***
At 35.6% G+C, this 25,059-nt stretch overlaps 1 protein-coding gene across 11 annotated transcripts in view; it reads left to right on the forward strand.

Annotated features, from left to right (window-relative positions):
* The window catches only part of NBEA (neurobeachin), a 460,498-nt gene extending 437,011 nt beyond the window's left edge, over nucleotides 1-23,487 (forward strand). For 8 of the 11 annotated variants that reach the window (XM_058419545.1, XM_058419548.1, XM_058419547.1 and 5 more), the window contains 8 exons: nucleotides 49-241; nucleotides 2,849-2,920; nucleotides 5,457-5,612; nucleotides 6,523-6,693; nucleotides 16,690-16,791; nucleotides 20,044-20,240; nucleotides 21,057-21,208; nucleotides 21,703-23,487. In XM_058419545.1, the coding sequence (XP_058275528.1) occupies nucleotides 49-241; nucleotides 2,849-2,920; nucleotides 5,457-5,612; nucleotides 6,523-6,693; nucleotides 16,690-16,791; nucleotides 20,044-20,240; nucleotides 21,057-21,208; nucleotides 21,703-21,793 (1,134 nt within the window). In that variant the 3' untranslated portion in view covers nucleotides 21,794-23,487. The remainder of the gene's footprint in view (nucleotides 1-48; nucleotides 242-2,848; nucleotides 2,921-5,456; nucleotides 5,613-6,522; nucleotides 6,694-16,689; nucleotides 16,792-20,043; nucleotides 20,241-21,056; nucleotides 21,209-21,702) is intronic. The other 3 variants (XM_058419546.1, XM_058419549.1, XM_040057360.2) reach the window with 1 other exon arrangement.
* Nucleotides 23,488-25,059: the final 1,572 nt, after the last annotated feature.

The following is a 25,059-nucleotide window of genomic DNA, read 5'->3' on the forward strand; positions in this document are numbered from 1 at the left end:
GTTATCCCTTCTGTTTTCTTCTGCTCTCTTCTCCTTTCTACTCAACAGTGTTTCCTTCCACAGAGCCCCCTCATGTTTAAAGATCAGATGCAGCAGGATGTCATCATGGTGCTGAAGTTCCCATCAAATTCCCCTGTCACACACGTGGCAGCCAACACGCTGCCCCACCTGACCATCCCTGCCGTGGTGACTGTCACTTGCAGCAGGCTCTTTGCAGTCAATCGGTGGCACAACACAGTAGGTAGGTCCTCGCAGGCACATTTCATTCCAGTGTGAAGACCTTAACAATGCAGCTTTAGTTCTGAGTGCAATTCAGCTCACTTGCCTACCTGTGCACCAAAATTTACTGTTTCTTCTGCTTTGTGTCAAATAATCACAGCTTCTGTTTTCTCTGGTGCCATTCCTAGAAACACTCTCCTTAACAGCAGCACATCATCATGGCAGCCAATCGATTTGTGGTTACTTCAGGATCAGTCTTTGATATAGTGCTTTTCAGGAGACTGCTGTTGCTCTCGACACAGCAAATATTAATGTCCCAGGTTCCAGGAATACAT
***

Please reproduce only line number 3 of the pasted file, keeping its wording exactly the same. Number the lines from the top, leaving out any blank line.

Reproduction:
* The window catches only part of NBEA (neurobeachin), a 460,498-nt gene extending 437,011 nt beyond the window's left edge, over nucleotides 1-23,487 (forward strand). For 8 of the 11 annotated variants that reach the window (XM_058419545.1, XM_058419548.1, XM_058419547.1 and 5 more), the window contains 8 exons: nucleotides 49-241; nucleotides 2,849-2,920; nucleotides 5,457-5,612; nucleotides 6,523-6,693; nucleotides 16,690-16,791; nucleotides 20,044-20,240; nucleotides 21,057-21,208; nucleotides 21,703-23,487. In XM_058419545.1, the coding sequence (XP_058275528.1) occupies nucleotides 49-241; nucleotides 2,849-2,920; nucleotides 5,457-5,612; nucleotides 6,523-6,693; nucleotides 16,690-16,791; nucleotides 20,044-20,240; nucleotides 21,057-21,208; nucleotides 21,703-21,793 (1,134 nt within the window). In that variant the 3' untranslated portion in view covers nucleotides 21,794-23,487. The remainder of the gene's footprint in view (nucleotides 1-48; nucleotides 242-2,848; nucleotides 2,921-5,456; nucleotides 5,613-6,522; nucleotides 6,694-16,689; nucleotides 16,792-20,043; nucleotides 20,241-21,056; nucleotides 21,209-21,702) is intronic. The other 3 variants (XM_058419546.1, XM_058419549.1, XM_040057360.2) reach the window with 1 other exon arrangement.